To this end, pretreatments with growth factors or gene modification are insufficient to clarify the potential effects of MSC preconditioning on reducing LT-related rejection, due to the scarcity of studies. Thus, it is still obligatory to expand the related studies and explore the potential mechanisms to improve the therapeutic effects of MSCs in the attenuation of graft-versus-host diseases in liver tissue.

Conclusion

Several types of APCs in the liver and blood circulation recognize external pathogens and subsequently initiate defensive immune mechanisms to attenuate liver inflammation and liver injury. MSCs have been shown to regulate the immune system to attenuate liver inflammation and participate in promoting internal environment homeostasis for the generation of tolerogenic microenvironments in vivo. Striking evidence suggests that MSCs participate in the immunoregulation of liver grafts and recipients to improve the prognosis of LT in preclinical models via cell–cell interactions and anti-inflammatory cytokines. However, pretreatment with anti-inflammatory factors or gene modification of MSCs can further improve the therapeutic effects of MSCs in alleviating the acute graft-versus-host rate. In addition, most gene modifications are overexpression of key genes to enhance the immunoregulatory capacity of MSCs. It is worth considering that knockdown of specific genes in MSCs may also contribute to the improvement of LT prognosis. However, gene modification of MSCs may induce tumorigenesis in recipients after long-term treatment. In the near future, MSC transplantation will further permits a reduction in drug burden and pharmacotherapy inhibitor-associated side effects in LT recipients. However, verification in large-scale and prospective clinical trials has the potential to lead to implementation of MSC protocols in clinical practice for improving LT outcomes.

Availability of supporting data

Not applicable.

Abbreviations

HCC:

hepatocellular carcinoma

LT:

liver transplantation

MSC:

mesenchymal stem cell

HLA:

human leukocyte antigen

MHC:

major histocompatibility complex

DCs:

dendritic cells

NK cells:

natural killer cells

NKT:

natural killer T

TNF:

tumor necrosis factor

IL:

interleukin

TLRs:

toll-like receptors

PAMPs:

pathogen-associated molecular patterns

DAMPs:

damage-associated molecular patterns

APCs:

antigen-presenting cells

IFN-γ:

interferon-gamma

TCR:

T cell receptor

Th1:

T helper 1

ILCs:

innate lymphocyte cells

ILC1s:

group 1 ILCs

GM-CSF:

granulocyte-macrophage colony-stimulating factor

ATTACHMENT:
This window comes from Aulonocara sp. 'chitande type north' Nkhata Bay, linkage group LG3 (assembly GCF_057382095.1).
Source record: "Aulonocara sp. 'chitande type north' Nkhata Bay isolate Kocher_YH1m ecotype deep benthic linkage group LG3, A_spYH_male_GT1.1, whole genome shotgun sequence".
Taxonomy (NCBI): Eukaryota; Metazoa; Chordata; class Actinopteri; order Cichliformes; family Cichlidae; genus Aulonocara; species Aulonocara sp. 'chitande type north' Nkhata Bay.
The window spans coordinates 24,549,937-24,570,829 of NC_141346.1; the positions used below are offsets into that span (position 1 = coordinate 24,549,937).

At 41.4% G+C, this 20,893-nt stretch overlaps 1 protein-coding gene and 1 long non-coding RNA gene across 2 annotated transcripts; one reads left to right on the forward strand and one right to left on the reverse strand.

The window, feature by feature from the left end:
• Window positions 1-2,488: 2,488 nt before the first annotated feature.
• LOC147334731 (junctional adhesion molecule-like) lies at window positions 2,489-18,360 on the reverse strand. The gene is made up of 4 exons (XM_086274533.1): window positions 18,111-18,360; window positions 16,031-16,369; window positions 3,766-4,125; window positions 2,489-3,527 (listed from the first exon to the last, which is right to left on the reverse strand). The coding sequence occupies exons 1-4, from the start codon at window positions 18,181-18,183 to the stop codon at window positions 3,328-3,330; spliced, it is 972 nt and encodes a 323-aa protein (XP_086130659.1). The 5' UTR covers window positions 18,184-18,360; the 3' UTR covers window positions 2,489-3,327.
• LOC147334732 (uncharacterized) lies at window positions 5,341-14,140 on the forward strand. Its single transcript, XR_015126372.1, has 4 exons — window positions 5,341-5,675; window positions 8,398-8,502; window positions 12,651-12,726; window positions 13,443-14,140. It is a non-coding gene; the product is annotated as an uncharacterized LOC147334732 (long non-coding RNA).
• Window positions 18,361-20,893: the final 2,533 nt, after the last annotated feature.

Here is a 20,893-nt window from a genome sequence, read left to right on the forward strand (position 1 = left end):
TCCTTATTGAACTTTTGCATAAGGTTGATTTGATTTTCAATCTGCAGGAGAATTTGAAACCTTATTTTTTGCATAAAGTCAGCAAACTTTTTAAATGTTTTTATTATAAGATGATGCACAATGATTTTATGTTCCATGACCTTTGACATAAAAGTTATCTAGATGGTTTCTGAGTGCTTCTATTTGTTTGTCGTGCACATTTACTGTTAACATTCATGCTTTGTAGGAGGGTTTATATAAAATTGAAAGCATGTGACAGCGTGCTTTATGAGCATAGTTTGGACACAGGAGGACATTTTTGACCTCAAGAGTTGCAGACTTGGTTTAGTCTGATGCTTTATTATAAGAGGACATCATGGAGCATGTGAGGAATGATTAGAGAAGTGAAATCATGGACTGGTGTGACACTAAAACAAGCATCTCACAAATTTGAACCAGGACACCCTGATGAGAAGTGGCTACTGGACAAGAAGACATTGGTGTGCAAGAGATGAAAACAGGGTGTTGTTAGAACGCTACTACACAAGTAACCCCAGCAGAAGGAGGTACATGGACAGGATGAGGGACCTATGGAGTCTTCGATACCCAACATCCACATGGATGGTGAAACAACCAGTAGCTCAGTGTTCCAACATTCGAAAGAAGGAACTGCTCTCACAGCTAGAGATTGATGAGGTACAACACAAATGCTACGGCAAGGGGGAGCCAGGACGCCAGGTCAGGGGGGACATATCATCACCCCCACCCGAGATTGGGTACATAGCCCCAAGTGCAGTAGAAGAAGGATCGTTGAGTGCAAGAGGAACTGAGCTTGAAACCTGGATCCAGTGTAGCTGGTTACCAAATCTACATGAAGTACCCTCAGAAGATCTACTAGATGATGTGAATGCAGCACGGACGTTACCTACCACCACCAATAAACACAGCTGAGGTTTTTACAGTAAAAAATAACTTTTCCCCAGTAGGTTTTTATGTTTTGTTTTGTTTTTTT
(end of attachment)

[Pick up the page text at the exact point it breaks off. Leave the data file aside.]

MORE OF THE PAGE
BCR:

B cell antigen receptor

Tregs:

regulatory T cells

Bregs:

regulatory B cells

LSECs:

liver sinusoidal endothelial cells

KCs:

Kupffer cells

TGF:

transforming growth factor

iNOS:

inducible nitric oxide synthase

NO:

nitric oxide

PGE2:

prostaglandin E2

RSLT:

reduced-size liver transplantation

VEGF:

vascular endothelial growth factor

DCD:

donation after cardiac death

HO-1:

heme oxygenase-1

RORγt:

retinoid acid receptor-related orphan receptor gamma t

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Acknowledgements

The authors would like to thank the laboratory members for their contributions and the funding support from the sources indicated.

Funding

This work was supported by the National Natural Science Foundation of China (No. 81700553), the China Postdoctoral Science Foundation (No. 2017M183789), and the Science Fund for Creative Research Groups of the National Natural Science Foundation of China (No. 81121002).

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LL contributed to the conception of this manuscript. LL and CH were responsible for the literature review. CH and LL drafted and revised the manuscript. Both authors read and approved the final manuscript.

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Correspondence to Lanjuan Li.

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Hu, C., Li, L. The immunoregulation of mesenchymal stem cells plays a critical role in improving the prognosis of liver transplantation. J Transl Med 17, 412 (2019). https://doi.org/10.1186/s12967-019-02167-0

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Keywords

  • Mesenchymal stromal cell
  • Immunoregulation
  • Liver transplantation
  • Rejection
  • Prognosis